With just over three days left in the calendar year, I caught up with Joe, an old friend from my post-bacc. It had been about four months since we last hung out, but with the way life has been going, it might as well have been ages. “How’s it been?” he asked.
I said, “Well…I’m still standing.”
Finishing up M1 year wasn’t too bad. If you asked me then, I would say that it wasn’t easy, but everything’s relative, of course. In this case, relative to our first block of M2 year, the first time my school was doing a block/systems organization for M2 year, M1 year was a cakewalk. Slogging through that first M2 block was like having to partake from a fire hose dispensing not water but pancakes at high pressure, which you might attempt bravely to eat but all that happens is you end up as the battered, worn-down survivor of flapjack-force trauma and maybe, hopefully, you ate enough to pass the exams.
With no time to recover between blocks, with stressed-out friends all around, the rest of the semester was spent treading water (or is it pancakes), not really being able to focus on anything but the immediate (and not even doing a good job at that). In the face of the ramped-up stressfest that M2 year was proving to be, maintaining my usual outward composure was coming at a high internal cost when I already had little emotional reserve to spare. I tried to remember how I handled things the last time I felt this way. I thought of Scott. I thought of the price I was paying for this change in direction in my life, the seven years (minimum) I was giving up in order to retrain; the lost income, the down-prioritization of friends, of family, of love. The implications of changing careers felt quite different now that I was firmly on the other side of 30.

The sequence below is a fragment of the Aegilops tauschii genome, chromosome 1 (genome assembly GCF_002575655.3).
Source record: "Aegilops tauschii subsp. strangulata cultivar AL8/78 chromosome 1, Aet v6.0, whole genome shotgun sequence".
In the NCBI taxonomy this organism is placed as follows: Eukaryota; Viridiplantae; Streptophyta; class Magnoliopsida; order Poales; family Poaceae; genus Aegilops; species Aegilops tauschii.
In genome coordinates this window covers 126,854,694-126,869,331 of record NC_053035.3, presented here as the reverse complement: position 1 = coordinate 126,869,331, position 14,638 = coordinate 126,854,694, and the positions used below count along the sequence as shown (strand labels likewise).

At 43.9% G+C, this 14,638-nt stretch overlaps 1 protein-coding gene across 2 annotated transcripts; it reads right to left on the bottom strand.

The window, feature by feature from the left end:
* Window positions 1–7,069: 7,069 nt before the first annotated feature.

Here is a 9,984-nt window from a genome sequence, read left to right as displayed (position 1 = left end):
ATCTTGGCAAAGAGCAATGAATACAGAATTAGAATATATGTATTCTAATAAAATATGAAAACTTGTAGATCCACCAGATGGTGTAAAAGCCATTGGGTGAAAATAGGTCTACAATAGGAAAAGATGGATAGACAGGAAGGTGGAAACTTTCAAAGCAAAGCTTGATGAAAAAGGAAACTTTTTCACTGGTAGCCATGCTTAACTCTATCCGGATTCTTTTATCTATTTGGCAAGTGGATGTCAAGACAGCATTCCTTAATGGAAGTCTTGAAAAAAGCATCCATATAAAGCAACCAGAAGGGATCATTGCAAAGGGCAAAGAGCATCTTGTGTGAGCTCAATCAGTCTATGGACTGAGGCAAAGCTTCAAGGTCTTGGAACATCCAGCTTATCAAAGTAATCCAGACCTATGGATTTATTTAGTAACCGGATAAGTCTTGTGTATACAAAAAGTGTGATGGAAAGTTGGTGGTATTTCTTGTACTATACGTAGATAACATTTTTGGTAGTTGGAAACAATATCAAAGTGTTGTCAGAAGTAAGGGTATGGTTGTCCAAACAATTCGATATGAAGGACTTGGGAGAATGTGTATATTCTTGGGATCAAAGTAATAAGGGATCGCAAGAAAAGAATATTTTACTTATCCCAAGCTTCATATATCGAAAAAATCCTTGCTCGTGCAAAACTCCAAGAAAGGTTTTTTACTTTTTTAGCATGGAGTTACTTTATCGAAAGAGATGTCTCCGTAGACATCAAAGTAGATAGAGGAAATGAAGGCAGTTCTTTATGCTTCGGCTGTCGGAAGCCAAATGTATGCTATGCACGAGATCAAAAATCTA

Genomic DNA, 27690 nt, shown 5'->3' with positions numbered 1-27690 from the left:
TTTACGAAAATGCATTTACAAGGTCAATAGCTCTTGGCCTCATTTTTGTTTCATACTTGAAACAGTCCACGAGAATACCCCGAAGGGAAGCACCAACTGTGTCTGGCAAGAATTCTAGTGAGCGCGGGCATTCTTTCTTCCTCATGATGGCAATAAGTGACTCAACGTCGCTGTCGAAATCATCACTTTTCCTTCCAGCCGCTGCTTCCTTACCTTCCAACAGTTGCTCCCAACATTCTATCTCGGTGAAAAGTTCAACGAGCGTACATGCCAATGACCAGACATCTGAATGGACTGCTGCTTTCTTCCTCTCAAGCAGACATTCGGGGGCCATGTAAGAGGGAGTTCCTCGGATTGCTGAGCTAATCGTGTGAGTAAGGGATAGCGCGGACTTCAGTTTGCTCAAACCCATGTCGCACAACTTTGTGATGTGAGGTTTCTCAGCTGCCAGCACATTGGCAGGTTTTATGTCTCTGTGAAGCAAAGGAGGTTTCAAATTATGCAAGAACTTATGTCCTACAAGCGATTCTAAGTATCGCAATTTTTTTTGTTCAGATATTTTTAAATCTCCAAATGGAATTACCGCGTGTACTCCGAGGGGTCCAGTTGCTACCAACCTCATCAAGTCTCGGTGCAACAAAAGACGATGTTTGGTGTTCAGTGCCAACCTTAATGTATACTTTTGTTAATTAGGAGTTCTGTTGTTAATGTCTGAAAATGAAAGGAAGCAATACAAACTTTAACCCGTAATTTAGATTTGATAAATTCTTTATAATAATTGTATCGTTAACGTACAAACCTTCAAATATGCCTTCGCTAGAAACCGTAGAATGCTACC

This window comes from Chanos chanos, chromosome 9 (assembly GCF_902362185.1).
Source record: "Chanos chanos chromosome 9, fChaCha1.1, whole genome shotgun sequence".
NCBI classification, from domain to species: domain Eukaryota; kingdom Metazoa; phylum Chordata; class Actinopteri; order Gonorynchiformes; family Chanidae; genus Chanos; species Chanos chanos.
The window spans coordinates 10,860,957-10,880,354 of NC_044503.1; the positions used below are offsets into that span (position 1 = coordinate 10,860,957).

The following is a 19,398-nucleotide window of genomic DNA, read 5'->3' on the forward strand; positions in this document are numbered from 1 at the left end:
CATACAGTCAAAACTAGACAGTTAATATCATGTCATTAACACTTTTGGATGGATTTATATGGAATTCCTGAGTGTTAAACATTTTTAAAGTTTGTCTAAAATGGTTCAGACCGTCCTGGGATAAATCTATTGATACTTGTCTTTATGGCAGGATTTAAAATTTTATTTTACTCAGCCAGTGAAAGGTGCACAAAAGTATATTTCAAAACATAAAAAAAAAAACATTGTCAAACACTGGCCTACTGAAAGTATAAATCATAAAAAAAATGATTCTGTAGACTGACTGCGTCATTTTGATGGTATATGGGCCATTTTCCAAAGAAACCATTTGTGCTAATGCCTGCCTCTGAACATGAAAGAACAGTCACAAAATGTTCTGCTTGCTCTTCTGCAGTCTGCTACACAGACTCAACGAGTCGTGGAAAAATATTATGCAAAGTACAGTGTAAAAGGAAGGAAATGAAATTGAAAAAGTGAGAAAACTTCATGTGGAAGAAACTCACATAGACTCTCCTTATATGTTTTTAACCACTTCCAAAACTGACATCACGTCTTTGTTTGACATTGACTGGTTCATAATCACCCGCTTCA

Over Thanksgiving break, I finished a couple of books I had begun to read before first year started.
“To go through medical training, you have to resign yourself to long periods of time when you will simply do an inadequate job with all the people who mean most to you.” –Perri Klass, A Not Entirely Benign Procedure
“Life is bigger than what the trajectory of our medical careers will allow. And just because medicine tries to consume our entire lives doesn’t mean we have to willingly hand them over.” –Michelle Au, This Won’t Hurt a Bit (and other white lies)
If I read those words before starting school, they wouldn’t resonate quite so palpably. Those other things–otherwise stated, the more important things in life, the things taking a back seat to school–are what makes this worthwhile, what makes it possible to dedicate oneself in turn to the service of others.
The end of the semester eventually came, and with it no failing grades and a temporary reprieve from school, but no real resolution, for the cycle would only start anew in due time–and it only gets worse. All I can say is that this is the new normal–and hopefully I figure out how to reclaim what’s important in my life from this all-consuming beast that is medicine.